Free Books: Should You or Shouldn't You? Crunching the Numbers

One of the most hotly debated topics in the self-publishing community centers around free books. Should we or shouldn't we? Do they really work to build reader awareness of our books? Are we devaluing our work by offering it for free? My answers, and they are based ONLY on my own experiences, are YES, we should, YES, they work and NO, we're not devaluing our work by offering a book for free for a period of time. In fact, we're helping to ensure that new readers find out about our work.

Think of it in the context of a common business term: the loss leader. If you make no money on one book for a week or a month but you sell hundreds or thousands of your other books that you wouldn't have sold otherwise during the same time, is it worth what you lost on the free book? Did the loss leader do it's job if the hundreds or thousands of people who read your free book buy one or more of your other books because they liked the free one? How would that be a "loss" in the grand scheme of things?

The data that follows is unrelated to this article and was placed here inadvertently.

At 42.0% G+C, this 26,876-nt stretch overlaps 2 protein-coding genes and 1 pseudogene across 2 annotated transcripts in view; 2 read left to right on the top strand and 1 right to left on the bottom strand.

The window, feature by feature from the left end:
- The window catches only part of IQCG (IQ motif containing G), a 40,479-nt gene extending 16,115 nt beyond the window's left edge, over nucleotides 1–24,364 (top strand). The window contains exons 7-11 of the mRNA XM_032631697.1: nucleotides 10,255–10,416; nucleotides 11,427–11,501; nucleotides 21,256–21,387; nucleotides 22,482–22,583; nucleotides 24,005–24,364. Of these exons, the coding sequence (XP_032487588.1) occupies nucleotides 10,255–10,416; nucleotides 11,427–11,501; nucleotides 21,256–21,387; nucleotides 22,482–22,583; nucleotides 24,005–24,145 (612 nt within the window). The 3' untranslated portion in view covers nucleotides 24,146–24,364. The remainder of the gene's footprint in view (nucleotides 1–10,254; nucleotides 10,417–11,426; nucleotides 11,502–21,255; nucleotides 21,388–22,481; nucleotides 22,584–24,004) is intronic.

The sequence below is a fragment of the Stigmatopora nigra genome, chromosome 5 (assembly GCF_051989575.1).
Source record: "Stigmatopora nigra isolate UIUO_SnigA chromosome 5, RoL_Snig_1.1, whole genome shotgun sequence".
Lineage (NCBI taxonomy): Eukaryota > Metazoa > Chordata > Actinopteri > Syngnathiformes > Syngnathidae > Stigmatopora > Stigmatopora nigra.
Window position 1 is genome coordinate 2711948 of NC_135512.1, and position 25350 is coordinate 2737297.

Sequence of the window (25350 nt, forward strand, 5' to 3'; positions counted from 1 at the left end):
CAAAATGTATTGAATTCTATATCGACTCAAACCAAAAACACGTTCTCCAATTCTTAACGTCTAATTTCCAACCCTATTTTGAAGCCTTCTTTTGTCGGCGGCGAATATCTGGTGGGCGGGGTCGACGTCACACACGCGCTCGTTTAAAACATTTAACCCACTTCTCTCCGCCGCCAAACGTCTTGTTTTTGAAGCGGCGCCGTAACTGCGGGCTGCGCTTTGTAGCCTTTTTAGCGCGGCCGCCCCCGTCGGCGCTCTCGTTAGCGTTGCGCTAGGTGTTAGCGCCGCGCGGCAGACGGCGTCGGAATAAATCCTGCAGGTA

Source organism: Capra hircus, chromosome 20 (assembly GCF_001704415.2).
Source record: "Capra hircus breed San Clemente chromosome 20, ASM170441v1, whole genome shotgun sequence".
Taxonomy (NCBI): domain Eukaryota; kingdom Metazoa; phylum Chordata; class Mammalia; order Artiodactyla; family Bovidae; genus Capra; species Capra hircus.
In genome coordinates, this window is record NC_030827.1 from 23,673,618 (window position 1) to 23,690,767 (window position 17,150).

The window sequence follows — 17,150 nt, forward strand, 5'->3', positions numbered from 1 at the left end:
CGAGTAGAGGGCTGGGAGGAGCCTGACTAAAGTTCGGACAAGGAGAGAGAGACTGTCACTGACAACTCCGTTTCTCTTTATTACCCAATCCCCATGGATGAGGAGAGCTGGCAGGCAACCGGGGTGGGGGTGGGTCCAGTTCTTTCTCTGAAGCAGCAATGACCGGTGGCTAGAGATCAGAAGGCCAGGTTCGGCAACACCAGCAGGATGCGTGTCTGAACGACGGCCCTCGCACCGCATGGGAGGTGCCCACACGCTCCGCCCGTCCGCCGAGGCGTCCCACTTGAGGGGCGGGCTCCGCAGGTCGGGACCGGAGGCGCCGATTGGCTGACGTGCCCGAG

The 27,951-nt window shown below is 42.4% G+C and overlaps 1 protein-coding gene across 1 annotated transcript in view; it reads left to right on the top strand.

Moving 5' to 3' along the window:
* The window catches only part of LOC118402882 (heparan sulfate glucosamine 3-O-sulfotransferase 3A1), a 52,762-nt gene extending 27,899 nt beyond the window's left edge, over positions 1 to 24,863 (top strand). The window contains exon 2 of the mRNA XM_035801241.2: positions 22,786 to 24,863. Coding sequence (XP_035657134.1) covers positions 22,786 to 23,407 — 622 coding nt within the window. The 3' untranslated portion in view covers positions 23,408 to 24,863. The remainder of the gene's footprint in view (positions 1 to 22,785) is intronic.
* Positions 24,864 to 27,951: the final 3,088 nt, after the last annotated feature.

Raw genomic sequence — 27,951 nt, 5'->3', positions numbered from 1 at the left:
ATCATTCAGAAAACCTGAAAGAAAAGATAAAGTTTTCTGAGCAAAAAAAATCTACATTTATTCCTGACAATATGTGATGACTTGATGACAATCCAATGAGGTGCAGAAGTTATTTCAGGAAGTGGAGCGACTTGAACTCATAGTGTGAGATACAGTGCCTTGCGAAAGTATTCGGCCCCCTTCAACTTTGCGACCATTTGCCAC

Before we go any further, let's talk about how you make your book free in the first place. With Amazon, you have two options. You can enroll your book in the Kindle Direct Publishing (KDP) Select program, which requires you make the book exclusive to Amazon for 90 days. In exchange for the exclusivity agreement, you receive five free days at any time during the 90 days and your book will be made available for lending to Amazon Prime subscribers. For each "lend" you receive a dollar amount that varies, but tends to hover in the $2.20 range. Some months it's a little more, some months it's a little less. Amazon makes available a certain amount of money ($600,000 for both May and June of 2012) that all KDP Select authors share. To calculate how much each borrow is worth, Amazon takes the total number of borrows and divides by 600,000. The other way to make your book free on Amazon is what I like to call "gaming" the system, meaning you make it free elsewhere and report the lower prices to Amazon and have others do so, too. Amazon prides itself on having the lowest retail price for all its products. If you publish direct to Kobo or Apple, you can easily make your books free on both platforms. More on that later. Barnes & Noble has no mechanism (that I'm aware of) to make books published through PubIt free. I hope they fix that before too much longer. We—and they—could be making a lot more money if they allowed us to offer freebies. You can distribute a free book from Smashwords to B&N.